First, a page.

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Gideon Wasn’t A Dummy

“A person who represents himself has a fool for a client.” That timeless adage, in its various forms, remains generally true. Just recently my lovely wife had a chance to sit for jury duty for the first time in her life.  The defendant was representing himself against the imposing Solicitor General, Amy Smith. Amy’s first trial as a young assistant district attorney was against a pro se litigant, and while she prevailed and sent him off to prison, she learned a lot about judges bending over backwards to give a pro se litigant a fighting chance. So on this particular day, Amy was armed for the challenge. The pro se litigant asked the jury during questioning, “Has anyone here ever told a lie?” All the hands eventually went up. Then he asked “Does everyone here fear God?” Again, all hands went up. Whereupon he sat down. The point of jury questioning is to learn something about them so that you can make a decision about who to strike and who to keep. I don’t know how either of those questions helped. But represent himself he did, all the way to conviction.

gideonBut it doesn’t always work that way. Back in 1963, a drifter named Clarence Earl Gideon, armed with an 8th grade education, was charged with the Florida felony of breaking and entering to commit a misdemeanor. Yes, you read that right. In court, he asked the judge for a lawyer. The judge denied his request as Florida only granted appointed lawyers in death penalty cases. Gideon continued to represent himself and did an opening statement, cross examined witnesses, presented his own witnesses, declined to testify himself (really unusual) and made his own closing argument. Despite his valiant efforts, the jury convicted him and off to prison went Gideon.

He then, from prison, filed a writ of habeas corpus to the Florida Supreme Court. They denied his writ. Surely they worried about the cost of appointed lawyers for all those poor people. He then filed a handwritten writ to the United States Supreme Court. The odds were against him since the very same Supreme Court had ruled twenty years earlier that the Sixth Amendment did NOT guarantee the appointment of a lawyer. The 1963 Supreme Court, however, heard the case and overruled their prior decision. Justice Black stated that “reason and reflection require us to recognize that in our adversary system of criminal justice, any person haled into court, who is too poor to hire a lawyer, cannot be assured a fair trial unless counsel is provided for him.” On retrial for his offense, Gideon had a very capable attorney who picked apart the prosecution and won an acquittal for Gideon.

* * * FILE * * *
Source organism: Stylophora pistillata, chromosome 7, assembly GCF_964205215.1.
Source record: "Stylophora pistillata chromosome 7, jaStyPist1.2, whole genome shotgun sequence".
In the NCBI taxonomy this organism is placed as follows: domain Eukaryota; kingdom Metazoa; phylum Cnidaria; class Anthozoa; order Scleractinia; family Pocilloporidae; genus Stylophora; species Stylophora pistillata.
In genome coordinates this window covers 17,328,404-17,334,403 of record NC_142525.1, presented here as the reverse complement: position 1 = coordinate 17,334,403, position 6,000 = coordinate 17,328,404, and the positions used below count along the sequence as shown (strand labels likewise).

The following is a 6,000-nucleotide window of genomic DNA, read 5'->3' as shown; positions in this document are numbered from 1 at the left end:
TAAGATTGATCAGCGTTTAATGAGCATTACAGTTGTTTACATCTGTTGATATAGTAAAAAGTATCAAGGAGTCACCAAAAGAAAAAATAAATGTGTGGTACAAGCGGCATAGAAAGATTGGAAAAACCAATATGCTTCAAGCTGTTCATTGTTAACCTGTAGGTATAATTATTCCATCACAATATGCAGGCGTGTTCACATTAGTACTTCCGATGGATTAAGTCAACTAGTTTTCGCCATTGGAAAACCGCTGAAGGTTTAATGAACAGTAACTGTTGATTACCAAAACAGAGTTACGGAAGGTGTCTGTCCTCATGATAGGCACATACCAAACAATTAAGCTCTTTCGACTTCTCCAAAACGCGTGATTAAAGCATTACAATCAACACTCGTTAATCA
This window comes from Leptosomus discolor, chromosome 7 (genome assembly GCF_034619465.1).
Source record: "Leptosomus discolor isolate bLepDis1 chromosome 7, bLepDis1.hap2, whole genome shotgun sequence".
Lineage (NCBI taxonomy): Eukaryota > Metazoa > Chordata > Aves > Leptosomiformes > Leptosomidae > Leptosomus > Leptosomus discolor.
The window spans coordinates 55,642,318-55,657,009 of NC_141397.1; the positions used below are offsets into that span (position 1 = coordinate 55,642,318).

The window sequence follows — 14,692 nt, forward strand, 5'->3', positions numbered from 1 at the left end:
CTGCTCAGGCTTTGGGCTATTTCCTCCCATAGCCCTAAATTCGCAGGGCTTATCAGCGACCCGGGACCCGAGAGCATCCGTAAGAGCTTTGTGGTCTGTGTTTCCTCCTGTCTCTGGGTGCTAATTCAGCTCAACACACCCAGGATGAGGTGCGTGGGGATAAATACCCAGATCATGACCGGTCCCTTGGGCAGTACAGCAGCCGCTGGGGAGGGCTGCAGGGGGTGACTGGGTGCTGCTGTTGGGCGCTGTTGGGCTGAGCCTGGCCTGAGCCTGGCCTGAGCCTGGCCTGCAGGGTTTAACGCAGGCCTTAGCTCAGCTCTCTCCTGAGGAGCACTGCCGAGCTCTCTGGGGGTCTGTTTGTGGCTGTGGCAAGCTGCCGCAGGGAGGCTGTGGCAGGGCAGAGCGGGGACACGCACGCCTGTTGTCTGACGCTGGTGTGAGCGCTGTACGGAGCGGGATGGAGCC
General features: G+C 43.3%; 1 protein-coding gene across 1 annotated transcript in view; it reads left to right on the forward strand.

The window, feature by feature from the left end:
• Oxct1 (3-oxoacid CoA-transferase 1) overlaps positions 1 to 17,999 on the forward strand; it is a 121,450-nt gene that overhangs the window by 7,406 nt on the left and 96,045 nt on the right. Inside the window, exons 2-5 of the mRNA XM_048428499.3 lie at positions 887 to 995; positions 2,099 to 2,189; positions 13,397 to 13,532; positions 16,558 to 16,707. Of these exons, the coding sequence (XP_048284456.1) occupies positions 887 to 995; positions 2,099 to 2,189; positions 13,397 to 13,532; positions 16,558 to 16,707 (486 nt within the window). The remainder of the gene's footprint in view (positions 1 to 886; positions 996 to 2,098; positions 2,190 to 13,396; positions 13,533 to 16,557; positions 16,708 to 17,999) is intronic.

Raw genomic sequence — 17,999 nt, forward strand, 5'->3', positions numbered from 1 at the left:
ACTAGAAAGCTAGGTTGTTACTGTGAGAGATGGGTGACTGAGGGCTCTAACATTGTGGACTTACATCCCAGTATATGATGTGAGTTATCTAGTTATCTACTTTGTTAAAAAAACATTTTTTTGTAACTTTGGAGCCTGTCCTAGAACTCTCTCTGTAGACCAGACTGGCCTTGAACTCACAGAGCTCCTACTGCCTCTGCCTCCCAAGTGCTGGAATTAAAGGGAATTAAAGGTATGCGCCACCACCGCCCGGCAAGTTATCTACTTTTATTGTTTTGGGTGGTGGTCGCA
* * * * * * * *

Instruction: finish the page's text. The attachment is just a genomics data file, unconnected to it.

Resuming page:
So who is the fool now? Poor ol’ Clarence Earl Gideon changed the way that poor people are appointed counsel, with all of an eighth grade education, and nary a typewriter to his name. His headstone has a quote from a Gideon letter to his attorney, “Each era finds an improvement in law for the benefit of mankind.”

What are you doing to change the world?

Kelly Burke, master attorney, former district attorney and magistrate judge, is engaged in private practice. He writes about the law, rock’n’roll and politics. These articles are not designed to give legal advice, but are designed to inform the public about how the law affects their daily lives. Contact Kelly at to comment on this article or suggest articles that you’d like to see and visit his website at to view prior columns.

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